The Wan Zoreille
After making a brash exit from St Denis – the provincial capital of the French overseas département of La Réunion – the RN1 widens westwards into an anxious dual carriageway road, complete with worrying warning signs and dazzling danger lights. Thus alerted, it penetrates into a skinny coastal strip of strewn boulders that runs in the shadow of an imposing stand of sea-cliffs.
Cliff-witches brood in the high-flung crannies of these overhangs and spread decay. They egg on the evil giants that dominate the north-western elbow of this island which sits in volcanic defiance of the irrascible Indian Ocean, some 450 miles off the east coast of Madagascar.
Lives too numerous have been lost along that uninhabited stretch of road, for here the cliff face is as friable as it is miserable. Tropical rains and a humid sun loosen stones and boulders and hand them to the giants, who hurl them heavy-tumbling hundreds of feet down, seeking to crush any passing thing below. Car or creature, it’s all the same to them.
A massive engineering project nearing completion aims to enclose those angry cliffs in strong netting in order to prevent their murderous missiles homing in on their victims. The locals, however, remain unconvinced.
Many Réunionnais, be they Créole, Malbar, Zarabe, Chinois, Zoreille or Cafre, believe that the phenomenon can not be put solely down to natural causes. The problem, some say, stems from the fact that when this route was built in the 1960s, the island’s very first cemetery had to be bulldozed over in order to make way for the road.
To the way of thinking of the Créoles, in particular, unhallowing the dead in this fashion was a move the wisdom of which was hard to fathom. It was bad enough already, before the new road was built, when the old ‘corniche’ trail snaked through an unworldly, neither-here-nor-there place, in which, said the elders, lost souls erred in search of salvation but ended up hob-nobbing it with witches and giants.
One windswept night, as racing clouds veiled and unveiled Alpha du Centaure and Agéna, rendering those guiding stars but uncertain Pointers to the Southern Cross, a kindly motorist stopped his car at the roadside to offer a lift to a young woman he came across wandering there.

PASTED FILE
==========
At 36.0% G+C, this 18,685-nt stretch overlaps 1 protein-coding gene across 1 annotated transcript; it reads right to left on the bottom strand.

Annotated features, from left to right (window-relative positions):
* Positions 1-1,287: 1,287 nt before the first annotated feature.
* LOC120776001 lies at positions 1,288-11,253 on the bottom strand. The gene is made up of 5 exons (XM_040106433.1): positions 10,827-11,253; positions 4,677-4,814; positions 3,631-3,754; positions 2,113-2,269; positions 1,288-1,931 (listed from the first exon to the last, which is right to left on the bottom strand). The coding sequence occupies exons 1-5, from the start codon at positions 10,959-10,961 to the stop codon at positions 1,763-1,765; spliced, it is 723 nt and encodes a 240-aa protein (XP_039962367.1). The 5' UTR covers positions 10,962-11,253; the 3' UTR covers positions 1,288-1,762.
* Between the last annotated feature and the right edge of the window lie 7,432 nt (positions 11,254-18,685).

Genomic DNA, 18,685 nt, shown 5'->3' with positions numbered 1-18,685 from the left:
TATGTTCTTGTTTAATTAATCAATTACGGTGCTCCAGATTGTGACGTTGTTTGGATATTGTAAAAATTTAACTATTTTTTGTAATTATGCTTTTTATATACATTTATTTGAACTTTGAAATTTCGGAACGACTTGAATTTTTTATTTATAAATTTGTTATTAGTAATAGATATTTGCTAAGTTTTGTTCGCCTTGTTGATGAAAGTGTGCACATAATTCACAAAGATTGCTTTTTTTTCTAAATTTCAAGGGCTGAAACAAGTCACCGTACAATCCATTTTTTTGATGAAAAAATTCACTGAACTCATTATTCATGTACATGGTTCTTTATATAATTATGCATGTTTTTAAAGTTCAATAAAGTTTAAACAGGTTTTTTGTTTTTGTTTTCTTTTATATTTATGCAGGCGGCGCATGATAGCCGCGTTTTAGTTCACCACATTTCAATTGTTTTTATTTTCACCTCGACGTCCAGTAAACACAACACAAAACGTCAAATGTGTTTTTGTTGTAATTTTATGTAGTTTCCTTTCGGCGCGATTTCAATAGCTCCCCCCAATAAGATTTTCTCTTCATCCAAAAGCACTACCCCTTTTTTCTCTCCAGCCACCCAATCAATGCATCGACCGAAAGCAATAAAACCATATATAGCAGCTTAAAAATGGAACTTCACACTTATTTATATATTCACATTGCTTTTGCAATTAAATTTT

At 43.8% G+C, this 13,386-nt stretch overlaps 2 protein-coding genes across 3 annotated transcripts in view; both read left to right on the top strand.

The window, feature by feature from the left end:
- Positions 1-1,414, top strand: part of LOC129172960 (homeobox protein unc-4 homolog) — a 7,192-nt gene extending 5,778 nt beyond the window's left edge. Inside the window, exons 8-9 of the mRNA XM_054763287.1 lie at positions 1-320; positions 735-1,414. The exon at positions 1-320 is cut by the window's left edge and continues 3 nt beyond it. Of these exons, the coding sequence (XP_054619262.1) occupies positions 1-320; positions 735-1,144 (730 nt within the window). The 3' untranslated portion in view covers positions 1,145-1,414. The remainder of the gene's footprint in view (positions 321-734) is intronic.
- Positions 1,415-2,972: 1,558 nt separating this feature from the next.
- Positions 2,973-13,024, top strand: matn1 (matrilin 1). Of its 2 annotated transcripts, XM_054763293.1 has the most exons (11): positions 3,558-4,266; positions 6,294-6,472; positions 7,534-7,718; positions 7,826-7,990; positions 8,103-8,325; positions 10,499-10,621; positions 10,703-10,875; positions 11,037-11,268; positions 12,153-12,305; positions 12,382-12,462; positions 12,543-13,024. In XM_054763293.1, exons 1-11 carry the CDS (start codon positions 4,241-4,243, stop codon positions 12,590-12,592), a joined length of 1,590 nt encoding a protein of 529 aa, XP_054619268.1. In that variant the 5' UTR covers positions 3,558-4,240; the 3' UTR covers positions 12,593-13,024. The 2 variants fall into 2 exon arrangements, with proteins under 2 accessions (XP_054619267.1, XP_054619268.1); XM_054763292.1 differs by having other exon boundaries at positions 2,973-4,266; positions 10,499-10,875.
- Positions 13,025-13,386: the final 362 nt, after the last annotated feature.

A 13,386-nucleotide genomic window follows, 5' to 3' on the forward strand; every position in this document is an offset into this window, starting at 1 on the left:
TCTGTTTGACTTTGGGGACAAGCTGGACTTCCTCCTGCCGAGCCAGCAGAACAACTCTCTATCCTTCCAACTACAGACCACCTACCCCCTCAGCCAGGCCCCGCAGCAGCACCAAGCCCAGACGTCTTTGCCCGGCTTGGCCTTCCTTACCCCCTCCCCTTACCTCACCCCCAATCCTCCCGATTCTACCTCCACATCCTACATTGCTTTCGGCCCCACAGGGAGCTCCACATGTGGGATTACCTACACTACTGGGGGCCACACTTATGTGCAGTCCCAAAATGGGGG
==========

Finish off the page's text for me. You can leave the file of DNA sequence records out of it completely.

Finding her pale and shivering in the cold, he doffed his jacket and held it out to her. She slipped it soundlessly about her shoulders and, with a barely perceptible nod of her head, the pale lady smiled her gratitude.
The kindly motorist dropped the woman off at a flower-clad bungalow along a quiet street above St. Denis, the address of which she had shown him on a slip of yellowing paper upon which lingered a memory of the scent of Bougainvillaea. She smiled at him again fleetingly and then wanly she was gone.
Next day, the kindly motorist realised with some trepidation that he had forgotten to take back his jacket; so he returned quickly to the quiet street above St. Denis. However, where the young woman’s home had been he found but a creeper-clad bungalow, boarded up.
A neighbourly zarabe lady told him that not a soul had lived in that house for 10 years, not since its former occupant, a young zoreille woman who had not followed the rest of her family back to far off metropolitan France, had met with a gruesome death on the Corniche Road, crushed by falling rock.
Another woman, an aging Créole, whispered the zoreille’s name in his ear and said it was ten years to that very day that she had died, and described the very stretch of road where the kindly motorist had picked up a wan figure that previous night.
With foreboding dawning, the motorist went to the village cemetery not far away to discover if the neighbour’s whisperings had any substance and, as he feared, found that the wan zoreille was buried there.
As he approached her tombstone, he perceived an object lying starkly on the grave. Crisp and neatly folded, laid out upon it, was a jacket. His very own. And in the air there hung the faintest whiff of Bougainvillaea.Explore posts in the same categories: Blogroll, France, Macabre, Story